By Libya Herald staff.
Tripoli, 6 February 2015:
Libyan judges, prosecutors and forensic experts attended a workshop in The Hague that focused on improving . . .[restrict]the use of forensic evidence in the Libyan judicial system, especially in cases involving missing persons.
The International Commission on Missing Persons (ICMP) organised the seminar entitled “Criminal Procedure and the Use of Evidence in Court-led Processes on Mass Graves and Missing Persons in Libya” which took place on Tuesday.
Presenters at the seminar included the ICMP, the International Criminal Court, the International Criminal Tribunal for the former Yugoslavia, the State Court of Bosnia and Herzegovina, the Hague Institute for Global Justice and the Netherlands Forensic Institute.
The seminar included presentations and discussion about changing court procedures to better facilitate the presentation of forensic evidence, improving data management to keep track of forensic and other evidence, and empowering Libyan authorities to pursue suspects and to cooperate with other agencies, both local and regional or international.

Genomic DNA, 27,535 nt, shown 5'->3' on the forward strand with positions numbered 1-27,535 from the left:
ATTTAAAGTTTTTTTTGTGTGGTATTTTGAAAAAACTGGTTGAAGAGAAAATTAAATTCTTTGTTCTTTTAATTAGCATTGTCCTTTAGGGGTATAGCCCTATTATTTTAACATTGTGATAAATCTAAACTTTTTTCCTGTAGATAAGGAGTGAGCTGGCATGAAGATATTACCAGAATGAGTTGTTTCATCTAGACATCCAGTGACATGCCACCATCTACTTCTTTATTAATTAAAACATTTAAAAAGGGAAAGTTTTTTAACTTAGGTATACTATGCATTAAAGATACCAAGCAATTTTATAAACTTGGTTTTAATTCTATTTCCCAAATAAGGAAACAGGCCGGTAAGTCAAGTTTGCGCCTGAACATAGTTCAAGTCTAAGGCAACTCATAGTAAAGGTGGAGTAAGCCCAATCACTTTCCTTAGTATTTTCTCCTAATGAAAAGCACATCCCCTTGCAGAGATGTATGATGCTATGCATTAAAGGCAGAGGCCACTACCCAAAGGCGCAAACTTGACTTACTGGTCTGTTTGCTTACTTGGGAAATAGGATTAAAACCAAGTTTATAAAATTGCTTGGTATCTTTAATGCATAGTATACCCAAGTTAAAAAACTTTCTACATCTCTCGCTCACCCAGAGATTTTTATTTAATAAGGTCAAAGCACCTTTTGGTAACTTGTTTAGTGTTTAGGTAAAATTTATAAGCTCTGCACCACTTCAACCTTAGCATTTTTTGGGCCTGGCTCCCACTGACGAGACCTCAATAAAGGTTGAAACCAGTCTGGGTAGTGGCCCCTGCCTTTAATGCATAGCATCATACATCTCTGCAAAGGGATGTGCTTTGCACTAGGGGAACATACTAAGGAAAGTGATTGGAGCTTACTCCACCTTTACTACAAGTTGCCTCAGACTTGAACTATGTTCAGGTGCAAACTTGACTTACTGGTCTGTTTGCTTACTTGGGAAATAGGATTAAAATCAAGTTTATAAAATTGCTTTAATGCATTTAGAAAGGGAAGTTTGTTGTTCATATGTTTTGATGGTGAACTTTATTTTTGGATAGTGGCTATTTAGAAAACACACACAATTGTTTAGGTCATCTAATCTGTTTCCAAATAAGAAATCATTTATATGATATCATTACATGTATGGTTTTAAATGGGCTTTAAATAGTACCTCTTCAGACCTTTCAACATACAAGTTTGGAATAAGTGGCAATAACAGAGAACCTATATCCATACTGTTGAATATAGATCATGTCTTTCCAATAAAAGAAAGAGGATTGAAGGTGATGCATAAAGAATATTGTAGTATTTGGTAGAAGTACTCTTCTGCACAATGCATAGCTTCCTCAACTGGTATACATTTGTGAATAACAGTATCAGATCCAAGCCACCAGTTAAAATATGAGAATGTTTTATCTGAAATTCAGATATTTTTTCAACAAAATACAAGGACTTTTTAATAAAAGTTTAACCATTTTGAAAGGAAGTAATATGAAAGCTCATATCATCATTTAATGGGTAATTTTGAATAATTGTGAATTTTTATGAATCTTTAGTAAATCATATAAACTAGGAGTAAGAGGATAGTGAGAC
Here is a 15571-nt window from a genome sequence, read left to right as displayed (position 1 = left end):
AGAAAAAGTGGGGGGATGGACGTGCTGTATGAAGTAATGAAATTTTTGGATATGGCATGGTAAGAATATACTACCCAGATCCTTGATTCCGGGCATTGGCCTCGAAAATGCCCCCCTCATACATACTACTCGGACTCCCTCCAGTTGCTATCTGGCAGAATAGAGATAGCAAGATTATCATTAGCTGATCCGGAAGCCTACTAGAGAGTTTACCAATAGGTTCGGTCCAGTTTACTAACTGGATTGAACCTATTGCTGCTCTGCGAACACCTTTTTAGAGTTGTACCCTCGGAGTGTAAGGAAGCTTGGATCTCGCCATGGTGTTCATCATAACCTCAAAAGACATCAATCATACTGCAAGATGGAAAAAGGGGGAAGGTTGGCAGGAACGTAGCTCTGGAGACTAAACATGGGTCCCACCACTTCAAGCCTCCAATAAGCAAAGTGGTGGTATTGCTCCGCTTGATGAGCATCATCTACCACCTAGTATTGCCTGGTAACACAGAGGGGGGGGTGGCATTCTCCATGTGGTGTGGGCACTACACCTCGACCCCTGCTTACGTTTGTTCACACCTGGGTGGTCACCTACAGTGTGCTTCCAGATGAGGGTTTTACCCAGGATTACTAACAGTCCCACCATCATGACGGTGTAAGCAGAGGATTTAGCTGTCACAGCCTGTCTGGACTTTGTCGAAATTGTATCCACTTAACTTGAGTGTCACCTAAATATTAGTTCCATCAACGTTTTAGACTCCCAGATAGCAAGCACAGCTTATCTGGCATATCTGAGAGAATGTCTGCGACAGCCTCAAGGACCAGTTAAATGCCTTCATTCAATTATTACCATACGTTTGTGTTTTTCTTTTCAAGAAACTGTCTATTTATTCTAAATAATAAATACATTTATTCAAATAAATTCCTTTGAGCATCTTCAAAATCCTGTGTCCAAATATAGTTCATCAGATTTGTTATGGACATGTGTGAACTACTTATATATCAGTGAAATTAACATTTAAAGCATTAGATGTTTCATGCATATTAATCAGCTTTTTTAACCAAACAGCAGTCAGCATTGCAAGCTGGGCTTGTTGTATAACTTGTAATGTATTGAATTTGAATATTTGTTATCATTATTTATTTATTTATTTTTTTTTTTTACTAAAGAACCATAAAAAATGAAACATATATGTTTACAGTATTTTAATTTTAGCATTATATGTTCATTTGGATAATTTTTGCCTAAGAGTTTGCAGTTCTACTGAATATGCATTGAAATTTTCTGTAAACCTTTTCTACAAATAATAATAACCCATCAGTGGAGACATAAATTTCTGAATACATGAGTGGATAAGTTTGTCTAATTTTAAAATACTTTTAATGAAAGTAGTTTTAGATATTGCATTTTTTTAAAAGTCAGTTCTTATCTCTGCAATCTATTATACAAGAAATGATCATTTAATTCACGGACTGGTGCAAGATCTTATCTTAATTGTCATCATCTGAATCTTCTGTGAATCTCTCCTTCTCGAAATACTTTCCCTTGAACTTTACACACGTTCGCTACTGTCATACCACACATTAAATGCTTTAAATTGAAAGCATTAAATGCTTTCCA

Presenters also stressed the importance of “clarifying inter-institutional responsibilities and legal obligations to family members of the missing”.
Current conditions in Libya inhibit thorough criminal investigations, but the leaders of the seminar aimed to prepare for the time when conditions improve and it were possible “to sustain a long-term effort to account for” the large number of people who disappeared during the revolution and even during the years of the former regime, as well as those who have more recently gone missing.
Kidnapping occurrences are frequent in Libya, and often missing persons are never heard from again. Several high profile abduction cases, such as that of Essam Al-Ghariani, Benghazi Municipal council member and husband of slain activist Salwa Bugaighis, have never been solved.
For the most part, kidnappers operate with impunity in Libya. [/restrict]